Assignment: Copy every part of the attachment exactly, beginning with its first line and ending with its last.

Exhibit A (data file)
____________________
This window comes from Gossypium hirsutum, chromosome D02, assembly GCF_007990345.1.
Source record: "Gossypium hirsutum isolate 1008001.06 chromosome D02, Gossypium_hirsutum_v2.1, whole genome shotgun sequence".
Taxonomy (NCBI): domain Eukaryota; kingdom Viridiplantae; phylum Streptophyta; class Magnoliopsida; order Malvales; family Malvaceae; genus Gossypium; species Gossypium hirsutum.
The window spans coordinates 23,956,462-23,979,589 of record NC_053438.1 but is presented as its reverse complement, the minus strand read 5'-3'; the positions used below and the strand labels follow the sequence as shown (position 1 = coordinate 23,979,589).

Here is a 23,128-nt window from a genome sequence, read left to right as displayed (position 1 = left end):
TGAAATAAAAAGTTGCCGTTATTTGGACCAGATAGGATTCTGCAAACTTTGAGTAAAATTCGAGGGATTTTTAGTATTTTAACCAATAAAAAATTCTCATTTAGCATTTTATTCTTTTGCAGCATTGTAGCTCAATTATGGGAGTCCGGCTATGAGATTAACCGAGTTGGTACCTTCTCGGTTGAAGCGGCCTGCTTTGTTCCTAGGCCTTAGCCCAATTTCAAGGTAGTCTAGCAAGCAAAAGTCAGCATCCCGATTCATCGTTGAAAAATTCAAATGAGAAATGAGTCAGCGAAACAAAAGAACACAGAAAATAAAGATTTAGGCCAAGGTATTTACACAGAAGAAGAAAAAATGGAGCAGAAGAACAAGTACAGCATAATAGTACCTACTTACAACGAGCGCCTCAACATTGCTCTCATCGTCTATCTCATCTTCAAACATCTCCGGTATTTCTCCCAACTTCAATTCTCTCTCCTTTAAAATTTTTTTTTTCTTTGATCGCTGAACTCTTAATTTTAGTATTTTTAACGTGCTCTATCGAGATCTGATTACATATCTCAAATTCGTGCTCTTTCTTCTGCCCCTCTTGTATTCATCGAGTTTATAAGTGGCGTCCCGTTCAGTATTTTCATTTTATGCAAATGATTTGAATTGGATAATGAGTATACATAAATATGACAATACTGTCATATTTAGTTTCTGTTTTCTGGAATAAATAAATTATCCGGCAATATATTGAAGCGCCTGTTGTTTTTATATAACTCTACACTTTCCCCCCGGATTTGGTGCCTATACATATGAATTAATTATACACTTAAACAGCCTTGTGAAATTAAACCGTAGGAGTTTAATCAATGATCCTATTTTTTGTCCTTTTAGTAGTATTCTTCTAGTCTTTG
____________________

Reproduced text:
This window comes from Gossypium hirsutum, chromosome D02, assembly GCF_007990345.1.
Source record: "Gossypium hirsutum isolate 1008001.06 chromosome D02, Gossypium_hirsutum_v2.1, whole genome shotgun sequence".
Taxonomy (NCBI): domain Eukaryota; kingdom Viridiplantae; phylum Streptophyta; class Magnoliopsida; order Malvales; family Malvaceae; genus Gossypium; species Gossypium hirsutum.
The window spans coordinates 23,956,462-23,979,589 of record NC_053438.1 but is presented as its reverse complement, the minus strand read 5'-3'; the positions used below and the strand labels follow the sequence as shown (position 1 = coordinate 23,979,589).

Here is a 23,128-nt window from a genome sequence, read left to right as displayed (position 1 = left end):
TGAAATAAAAAGTTGCCGTTATTTGGACCAGATAGGATTCTGCAAACTTTGAGTAAAATTCGAGGGATTTTTAGTATTTTAACCAATAAAAAATTCTCATTTAGCATTTTATTCTTTTGCAGCATTGTAGCTCAATTATGGGAGTCCGGCTATGAGATTAACCGAGTTGGTACCTTCTCGGTTGAAGCGGCCTGCTTTGTTCCTAGGCCTTAGCCCAATTTCAAGGTAGTCTAGCAAGCAAAAGTCAGCATCCCGATTCATCGTTGAAAAATTCAAATGAGAAATGAGTCAGCGAAACAAAAGAACACAGAAAATAAAGATTTAGGCCAAGGTATTTACACAGAAGAAGAAAAAATGGAGCAGAAGAACAAGTACAGCATAATAGTACCTACTTACAACGAGCGCCTCAACATTGCTCTCATCGTCTATCTCATCTTCAAACATCTCCGGTATTTCTCCCAACTTCAATTCTCTCTCCTTTAAAATTTTTTTTTTCTTTGATCGCTGAACTCTTAATTTTAGTATTTTTAACGTGCTCTATCGAGATCTGATTACATATCTCAAATTCGTGCTCTTTCTTCTGCCCCTCTTGTATTCATCGAGTTTATAAGTGGCGTCCCGTTCAGTATTTTCATTTTATGCAAATGATTTGAATTGGATAATGAGTATACATAAATATGACAATACTGTCATATTTAGTTTCTGTTTTCTGGAATAAATAAATTATCCGGCAATATATTGAAGCGCCTGTTGTTTTTATATAACTCTACACTTTCCCCCCGGATTTGGTGCCTATACATATGAATTAATTATACACTTAAACAGCCTTGTGAAATTAAACCGTAGGAGTTTAATCAATGATCCTATTTTTTGTCCTTTTAGTAGTATTCTTCTAGTCTTTG